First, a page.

Vincent Safuto’s Weblog

Notes and observations

Why Americans won’t take certain jobs

Recent debates over immigration have gotten a lot of attention in Florida and Georgia because of the possibility of more intense enforcement of rules regarding who can and cannot work in the U.S.

Oddly enough, the main group that is condemned is not those who are in the country illegally and trying to work with falsified papers, but rather those who are “legal” but will not take certain jobs, especially on farms. In states with large agricultural operations, including but not limited to Florida and Georgia, “illegal” workers are considered an integral part of the labor force because they are supposedly willing to take the jobs Americans won’t do.

Many employers claim that Americans won’t take jobs at resorts, hotels and other places where wages are low and benefits are mostly non-existent. The freedom to change jobs for a better opportunity bothers many employers in that part of the economy, and they dream of a workforce that cannot move to another position.

The thing is, most American employers follow the law in hiring, making certain during the process that potential employees are eligible to work in the U.S. During my bout with unemployment, I was asked multiple times for my Social Security card and was advised to fill out the I-9 form accurately and completely when applying for jobs, and on those occasions when I was successful, like with the Census, The Bradenton Times and the Gainesville Sun.

As a proud American citizen, it would be a crime for me to work under another’s Social Security number, even if the dreaded “no match” letter was somehow ignored by the employer. Paying into the system with the right number means that when I retire, I will get the benefits to which I am entitled. The fact that I could get into serious trouble for using someone else’s Social Security number is a motivation to stay on the right side of the law, too.

Employers caught in the web of Immigration and Customs Enforcement routinely claim that so far as they knew, their workers had legal status to work, and they had no way of knowing that the Social Security numbers didn’t match. Considering that certain industries – agriculture, but also hospitality and meatpacking – have devoted decades of effort to driving down workers’ wages and eliminating health and other benefits for the regular line workers, it boggles the mind as to why those in high positions in those industries would be surprised if Americans did not want such jobs that place them at a serious and devastating economic disadvantage, unless they were beyond desperate. And even then, if a better job comes along, most folks will take it.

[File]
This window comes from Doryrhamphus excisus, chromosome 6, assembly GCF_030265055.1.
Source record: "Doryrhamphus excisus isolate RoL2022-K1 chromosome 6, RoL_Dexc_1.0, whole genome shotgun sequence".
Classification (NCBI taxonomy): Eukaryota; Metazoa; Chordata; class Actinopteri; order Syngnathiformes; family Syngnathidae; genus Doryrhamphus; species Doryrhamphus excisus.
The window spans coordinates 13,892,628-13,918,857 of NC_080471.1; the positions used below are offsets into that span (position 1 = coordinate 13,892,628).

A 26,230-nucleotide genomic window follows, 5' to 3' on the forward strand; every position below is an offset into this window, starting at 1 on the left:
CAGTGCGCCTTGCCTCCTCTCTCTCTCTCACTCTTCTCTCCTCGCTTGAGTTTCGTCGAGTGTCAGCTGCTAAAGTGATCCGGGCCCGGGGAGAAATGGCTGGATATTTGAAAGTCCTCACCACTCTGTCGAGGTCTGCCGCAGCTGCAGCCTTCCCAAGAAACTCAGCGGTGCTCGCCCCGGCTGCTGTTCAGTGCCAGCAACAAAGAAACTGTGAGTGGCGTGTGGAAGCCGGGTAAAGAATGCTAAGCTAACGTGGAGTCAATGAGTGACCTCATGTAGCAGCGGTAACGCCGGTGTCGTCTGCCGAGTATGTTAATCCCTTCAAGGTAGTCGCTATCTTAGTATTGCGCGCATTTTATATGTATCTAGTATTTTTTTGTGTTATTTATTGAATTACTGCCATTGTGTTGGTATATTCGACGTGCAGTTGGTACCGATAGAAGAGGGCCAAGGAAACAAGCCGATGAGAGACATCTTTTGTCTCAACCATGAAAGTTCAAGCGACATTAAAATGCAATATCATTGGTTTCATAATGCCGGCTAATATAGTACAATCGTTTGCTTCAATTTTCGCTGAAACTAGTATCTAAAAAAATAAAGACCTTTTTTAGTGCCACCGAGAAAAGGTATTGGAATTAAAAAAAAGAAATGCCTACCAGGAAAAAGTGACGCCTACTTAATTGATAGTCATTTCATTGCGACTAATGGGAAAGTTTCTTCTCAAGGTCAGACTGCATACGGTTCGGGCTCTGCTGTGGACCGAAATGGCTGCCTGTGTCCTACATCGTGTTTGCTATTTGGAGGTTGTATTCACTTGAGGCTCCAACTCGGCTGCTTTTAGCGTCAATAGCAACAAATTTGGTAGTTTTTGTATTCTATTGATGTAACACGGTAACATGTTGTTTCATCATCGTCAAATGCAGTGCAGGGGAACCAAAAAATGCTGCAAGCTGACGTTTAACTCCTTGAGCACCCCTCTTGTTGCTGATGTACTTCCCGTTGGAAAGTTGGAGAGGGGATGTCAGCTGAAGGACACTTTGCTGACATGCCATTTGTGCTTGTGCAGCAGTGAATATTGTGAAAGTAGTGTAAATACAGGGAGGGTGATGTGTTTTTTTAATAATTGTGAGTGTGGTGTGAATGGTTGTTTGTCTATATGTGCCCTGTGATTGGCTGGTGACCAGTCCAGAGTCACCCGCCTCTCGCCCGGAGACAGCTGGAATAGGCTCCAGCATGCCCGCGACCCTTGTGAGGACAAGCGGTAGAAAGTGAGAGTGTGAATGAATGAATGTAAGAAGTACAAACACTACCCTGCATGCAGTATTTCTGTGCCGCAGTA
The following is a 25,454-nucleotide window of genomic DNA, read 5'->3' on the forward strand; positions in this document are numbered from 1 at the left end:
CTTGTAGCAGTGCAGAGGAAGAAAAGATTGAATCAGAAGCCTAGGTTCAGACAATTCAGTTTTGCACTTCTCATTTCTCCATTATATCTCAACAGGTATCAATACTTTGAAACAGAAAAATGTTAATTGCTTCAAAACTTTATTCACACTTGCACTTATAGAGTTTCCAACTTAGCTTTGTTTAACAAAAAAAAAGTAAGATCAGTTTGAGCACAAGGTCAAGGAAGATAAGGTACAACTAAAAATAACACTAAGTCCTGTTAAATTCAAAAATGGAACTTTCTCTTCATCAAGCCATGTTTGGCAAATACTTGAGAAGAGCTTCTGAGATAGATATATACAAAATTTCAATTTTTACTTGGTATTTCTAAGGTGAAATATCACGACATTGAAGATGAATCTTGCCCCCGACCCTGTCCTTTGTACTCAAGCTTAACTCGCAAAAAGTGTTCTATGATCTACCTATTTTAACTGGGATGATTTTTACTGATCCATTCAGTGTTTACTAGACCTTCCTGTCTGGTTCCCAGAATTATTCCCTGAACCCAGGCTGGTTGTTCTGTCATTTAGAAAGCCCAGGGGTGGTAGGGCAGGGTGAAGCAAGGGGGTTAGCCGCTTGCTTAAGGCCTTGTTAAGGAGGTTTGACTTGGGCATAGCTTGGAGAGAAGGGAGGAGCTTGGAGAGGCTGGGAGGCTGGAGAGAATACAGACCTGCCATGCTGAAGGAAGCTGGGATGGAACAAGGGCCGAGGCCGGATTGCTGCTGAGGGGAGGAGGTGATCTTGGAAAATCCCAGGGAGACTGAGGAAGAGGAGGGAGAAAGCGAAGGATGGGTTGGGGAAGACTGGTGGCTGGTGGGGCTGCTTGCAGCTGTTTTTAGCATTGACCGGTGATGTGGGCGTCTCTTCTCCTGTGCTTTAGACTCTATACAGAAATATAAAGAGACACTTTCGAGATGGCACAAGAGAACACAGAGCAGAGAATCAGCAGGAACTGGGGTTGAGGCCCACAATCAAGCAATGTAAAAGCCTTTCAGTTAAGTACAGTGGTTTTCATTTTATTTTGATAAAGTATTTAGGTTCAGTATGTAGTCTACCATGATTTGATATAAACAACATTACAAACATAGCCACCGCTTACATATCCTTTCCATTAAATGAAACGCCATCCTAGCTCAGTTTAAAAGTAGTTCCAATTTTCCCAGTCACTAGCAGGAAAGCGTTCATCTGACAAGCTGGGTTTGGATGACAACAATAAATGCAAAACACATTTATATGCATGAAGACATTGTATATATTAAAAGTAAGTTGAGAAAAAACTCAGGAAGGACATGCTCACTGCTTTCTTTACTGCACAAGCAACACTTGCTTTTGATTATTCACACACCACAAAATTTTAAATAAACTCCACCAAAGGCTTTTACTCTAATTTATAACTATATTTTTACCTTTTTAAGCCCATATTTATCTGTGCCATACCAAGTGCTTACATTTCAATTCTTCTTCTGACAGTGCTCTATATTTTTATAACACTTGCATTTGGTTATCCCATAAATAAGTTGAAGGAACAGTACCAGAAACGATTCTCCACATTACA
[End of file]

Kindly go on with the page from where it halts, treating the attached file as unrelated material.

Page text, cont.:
That’s the American way, and not just for the economic, social and political elite.

“They’re doing jobs Americans don’t want to do” is something you hear in the news media all the time about people working illegally, but no one wants to explore why Americans don’t want to do those jobs.

Here in Florida, it’s pretty much an open secret – often revealed by newspapers – that while President Abraham Lincoln freed the slaves, and the 14th Amendment made it the law of the land, in some parts of Florida the word hasn’t arrived yet. A few years ago, The Palm Beach Post published an investigative series that noted that slavery was being practiced in the Glades. My paper, the Gainesville Sun, revealed that a local farmer had contracted with a labor contractor who allegedly enslaved Haitians who escaped from their earthquake-ravaged land. That case has yet to go to trial.